Army War College Command Sergeant Major Christopher Martinez, USAWC Commandant Maj. Gen. John Kem and Sergeant Major of the Army Daniel Dailey salute as Taps plays to honor the lives lost on Sept. 11, 2001, and in the following years of worldwide operations. The wreath laying was a part of a Patriot Day ceremony held in front of the war college’s Root Hall Monday.
In a somber ceremony in front of the war college’s Root Hall, Dailey greeted Gold Star family members, as well as elected, corporate, ROTC, and veteran service organization representatives from the Carlisle area community. They gathered with the Army War College’s student body of U.S. and international officers to look back at personal impacts and to look forward to the national commitment made possible by those who serve as first responders, Soldiers, sailors, airmen, Marines and Coast Guardsmen.
Sergeant Major of the Army Dailey spoke of the importance of remembering Sep. 11, 2001 – pausing and reflecting on the things we must continue to do to make sure events of that nature never happen again.
People across this country feel, still, the impact of that historic day in an enduring, personal and meaningful way, he noted. Like the generations who remembered exactly where they were Dec. 7, 1941, when the Pearl Harbor tragedy became a part of history, people today have searing memories of where they were during the Sep. 11, 2001, blow to our nation.
Representing civilians, first responders and military personnel, Todd Wheeler, Roy Carte, David Myers, Richard Lewis and Staff Sgt. Brian Bartko each ring a bell in remembrance of the events of Sept. 11, 2001. The ringing of the bell was part of a Patriot Day ceremony held Monday at the Army War College to honor the lives lost on Sept. 11, and in the year of worldwide operations.
 “So much has happened, and so many people have been affected, that it’s important that we continue to ask that question. It’s important that the next generation, the generations who were not alive on that day, remember the impact on the nation as a whole.
“But most importantly, it’s a tribute to over 2900 people who lost their lives that day,” said Dailey.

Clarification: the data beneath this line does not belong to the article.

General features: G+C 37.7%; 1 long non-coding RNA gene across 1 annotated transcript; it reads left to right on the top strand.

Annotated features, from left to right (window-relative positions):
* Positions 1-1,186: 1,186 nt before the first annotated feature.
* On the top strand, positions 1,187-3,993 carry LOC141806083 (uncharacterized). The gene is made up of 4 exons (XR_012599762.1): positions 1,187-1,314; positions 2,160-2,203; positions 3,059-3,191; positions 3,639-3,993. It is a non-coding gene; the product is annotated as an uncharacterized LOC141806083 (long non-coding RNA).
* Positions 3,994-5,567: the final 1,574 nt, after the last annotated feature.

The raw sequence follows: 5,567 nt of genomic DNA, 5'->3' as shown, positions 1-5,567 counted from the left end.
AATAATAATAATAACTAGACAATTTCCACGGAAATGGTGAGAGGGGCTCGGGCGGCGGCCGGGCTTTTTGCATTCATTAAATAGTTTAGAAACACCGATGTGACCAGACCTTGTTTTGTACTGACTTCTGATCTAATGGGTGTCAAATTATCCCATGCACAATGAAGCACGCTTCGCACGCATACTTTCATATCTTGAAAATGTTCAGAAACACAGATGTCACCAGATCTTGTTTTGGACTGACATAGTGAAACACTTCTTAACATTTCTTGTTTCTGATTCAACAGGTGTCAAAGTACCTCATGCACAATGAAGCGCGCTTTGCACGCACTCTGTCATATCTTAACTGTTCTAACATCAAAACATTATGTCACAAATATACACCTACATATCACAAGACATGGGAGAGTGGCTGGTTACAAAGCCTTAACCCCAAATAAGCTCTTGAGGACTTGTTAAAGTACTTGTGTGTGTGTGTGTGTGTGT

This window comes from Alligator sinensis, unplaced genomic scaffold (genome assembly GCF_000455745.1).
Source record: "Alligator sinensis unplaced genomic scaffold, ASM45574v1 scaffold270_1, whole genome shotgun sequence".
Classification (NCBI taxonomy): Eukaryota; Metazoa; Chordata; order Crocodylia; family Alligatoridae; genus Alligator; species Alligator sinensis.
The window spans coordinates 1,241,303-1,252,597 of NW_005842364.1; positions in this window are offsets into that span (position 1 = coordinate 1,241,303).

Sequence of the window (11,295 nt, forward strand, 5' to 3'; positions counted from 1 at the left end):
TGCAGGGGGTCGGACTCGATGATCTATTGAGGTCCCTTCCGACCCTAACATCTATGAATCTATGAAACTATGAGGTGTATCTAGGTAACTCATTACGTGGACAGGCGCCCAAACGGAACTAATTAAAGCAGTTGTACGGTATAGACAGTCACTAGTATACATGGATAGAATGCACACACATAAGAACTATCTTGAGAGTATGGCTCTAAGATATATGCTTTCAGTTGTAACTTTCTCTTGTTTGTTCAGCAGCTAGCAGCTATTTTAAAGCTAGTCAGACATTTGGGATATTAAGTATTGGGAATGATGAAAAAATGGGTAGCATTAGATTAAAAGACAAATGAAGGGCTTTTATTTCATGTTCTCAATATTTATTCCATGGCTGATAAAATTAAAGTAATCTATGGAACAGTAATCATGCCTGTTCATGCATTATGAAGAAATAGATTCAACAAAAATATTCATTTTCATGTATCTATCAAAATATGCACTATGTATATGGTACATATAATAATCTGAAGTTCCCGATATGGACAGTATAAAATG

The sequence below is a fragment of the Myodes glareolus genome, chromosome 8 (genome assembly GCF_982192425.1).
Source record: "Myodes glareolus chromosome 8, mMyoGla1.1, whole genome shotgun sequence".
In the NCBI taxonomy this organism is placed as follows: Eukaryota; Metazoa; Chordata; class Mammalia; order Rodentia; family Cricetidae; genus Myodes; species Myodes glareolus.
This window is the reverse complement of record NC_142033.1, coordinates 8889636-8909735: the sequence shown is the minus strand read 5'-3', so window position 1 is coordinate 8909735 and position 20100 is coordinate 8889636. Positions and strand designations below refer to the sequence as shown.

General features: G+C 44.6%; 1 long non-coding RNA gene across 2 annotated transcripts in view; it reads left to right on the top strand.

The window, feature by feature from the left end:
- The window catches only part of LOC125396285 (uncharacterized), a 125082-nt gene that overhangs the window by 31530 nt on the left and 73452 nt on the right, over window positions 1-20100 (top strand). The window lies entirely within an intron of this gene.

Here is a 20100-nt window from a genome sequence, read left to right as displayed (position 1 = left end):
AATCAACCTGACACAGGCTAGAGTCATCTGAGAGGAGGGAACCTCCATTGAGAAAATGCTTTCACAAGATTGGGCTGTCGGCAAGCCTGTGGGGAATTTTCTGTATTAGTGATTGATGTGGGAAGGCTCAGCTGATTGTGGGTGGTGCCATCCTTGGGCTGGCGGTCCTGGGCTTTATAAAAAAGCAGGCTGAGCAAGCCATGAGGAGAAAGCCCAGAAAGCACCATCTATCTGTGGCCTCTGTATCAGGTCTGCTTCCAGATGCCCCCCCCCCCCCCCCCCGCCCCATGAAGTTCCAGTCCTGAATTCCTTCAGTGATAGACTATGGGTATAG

He added that remembering is a tribute to the first responders, to families who lost someone in the attack or in responding without hesitation. It’s a tribute to those who have lived in fear of terror.
Surveying the audience composed overwhelmingly of first responders, military members and national security professionals, Dailey said, “It’s a reminder, ‘when we ask Where were you that day?’ of the people who continue to serve today.  It’s a reminder that we can never allow those events to happen for the people of the United States of America ever again.
Army War College Command Sergeant Major Christopher Martinez, USAWC Commandant Maj. Gen. John Kem and Sergeant Major of the Army Daniel Dailey lay a wreath in front of the war college's Root Hall Monday. Monday's wreath laying was part of the Army War College's Patriot Day ceremony held in honor of the lives lost in the events of Sept. 11, 2001 and subsequent 16 years of worldwide operations.
“It’s a reminder that people are going to have to continue to serve and sacrifice for this nation to ensure those events never happen again on American soil,” said Dailey. “It’s a reminder that we have to continue that legacy for the next generation and the generation after.”

On 'Patriots' Day' consider how you might be a true patriot | Opinion

By Charles D. Allen

This Monday marks the 16th observance of Patriot Day as the National Day of Service and Remembrance following the terrorist attacks of September 11, 2001.